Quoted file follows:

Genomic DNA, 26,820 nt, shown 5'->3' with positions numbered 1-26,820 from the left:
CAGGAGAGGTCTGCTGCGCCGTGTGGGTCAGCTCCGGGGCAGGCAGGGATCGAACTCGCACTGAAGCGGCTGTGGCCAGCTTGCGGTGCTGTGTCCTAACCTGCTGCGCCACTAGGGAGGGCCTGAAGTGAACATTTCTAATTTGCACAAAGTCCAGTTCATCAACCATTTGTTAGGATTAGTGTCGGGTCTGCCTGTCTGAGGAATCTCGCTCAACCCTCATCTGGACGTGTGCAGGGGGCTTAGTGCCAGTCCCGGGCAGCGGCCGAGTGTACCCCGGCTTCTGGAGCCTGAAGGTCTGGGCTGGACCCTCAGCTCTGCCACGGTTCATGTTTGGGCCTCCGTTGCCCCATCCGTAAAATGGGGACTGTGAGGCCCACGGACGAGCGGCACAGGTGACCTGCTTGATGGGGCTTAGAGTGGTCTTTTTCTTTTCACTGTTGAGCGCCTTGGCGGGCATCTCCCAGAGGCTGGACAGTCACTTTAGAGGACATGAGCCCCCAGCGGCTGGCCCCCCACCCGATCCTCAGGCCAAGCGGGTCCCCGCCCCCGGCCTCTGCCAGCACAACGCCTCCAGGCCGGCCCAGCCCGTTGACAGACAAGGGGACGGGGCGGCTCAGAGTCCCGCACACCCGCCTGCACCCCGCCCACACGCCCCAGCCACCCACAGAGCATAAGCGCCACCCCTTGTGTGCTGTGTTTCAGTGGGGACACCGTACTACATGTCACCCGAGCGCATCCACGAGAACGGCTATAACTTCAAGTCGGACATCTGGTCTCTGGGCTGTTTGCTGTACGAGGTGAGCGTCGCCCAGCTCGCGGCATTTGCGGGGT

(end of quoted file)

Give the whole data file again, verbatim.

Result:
Genomic DNA, 26,820 nt, shown 5'->3' with positions numbered 1-26,820 from the left:
CAGGAGAGGTCTGCTGCGCCGTGTGGGTCAGCTCCGGGGCAGGCAGGGATCGAACTCGCACTGAAGCGGCTGTGGCCAGCTTGCGGTGCTGTGTCCTAACCTGCTGCGCCACTAGGGAGGGCCTGAAGTGAACATTTCTAATTTGCACAAAGTCCAGTTCATCAACCATTTGTTAGGATTAGTGTCGGGTCTGCCTGTCTGAGGAATCTCGCTCAACCCTCATCTGGACGTGTGCAGGGGGCTTAGTGCCAGTCCCGGGCAGCGGCCGAGTGTACCCCGGCTTCTGGAGCCTGAAGGTCTGGGCTGGACCCTCAGCTCTGCCACGGTTCATGTTTGGGCCTCCGTTGCCCCATCCGTAAAATGGGGACTGTGAGGCCCACGGACGAGCGGCACAGGTGACCTGCTTGATGGGGCTTAGAGTGGTCTTTTTCTTTTCACTGTTGAGCGCCTTGGCGGGCATCTCCCAGAGGCTGGACAGTCACTTTAGAGGACATGAGCCCCCAGCGGCTGGCCCCCCACCCGATCCTCAGGCCAAGCGGGTCCCCGCCCCCGGCCTCTGCCAGCACAACGCCTCCAGGCCGGCCCAGCCCGTTGACAGACAAGGGGACGGGGCGGCTCAGAGTCCCGCACACCCGCCTGCACCCCGCCCACACGCCCCAGCCACCCACAGAGCATAAGCGCCACCCCTTGTGTGCTGTGTTTCAGTGGGGACACCGTACTACATGTCACCCGAGCGCATCCACGAGAACGGCTATAACTTCAAGTCGGACATCTGGTCTCTGGGCTGTTTGCTGTACGAGGTGAGCGTCGCCCAGCTCGCGGCATTTGCGGGGT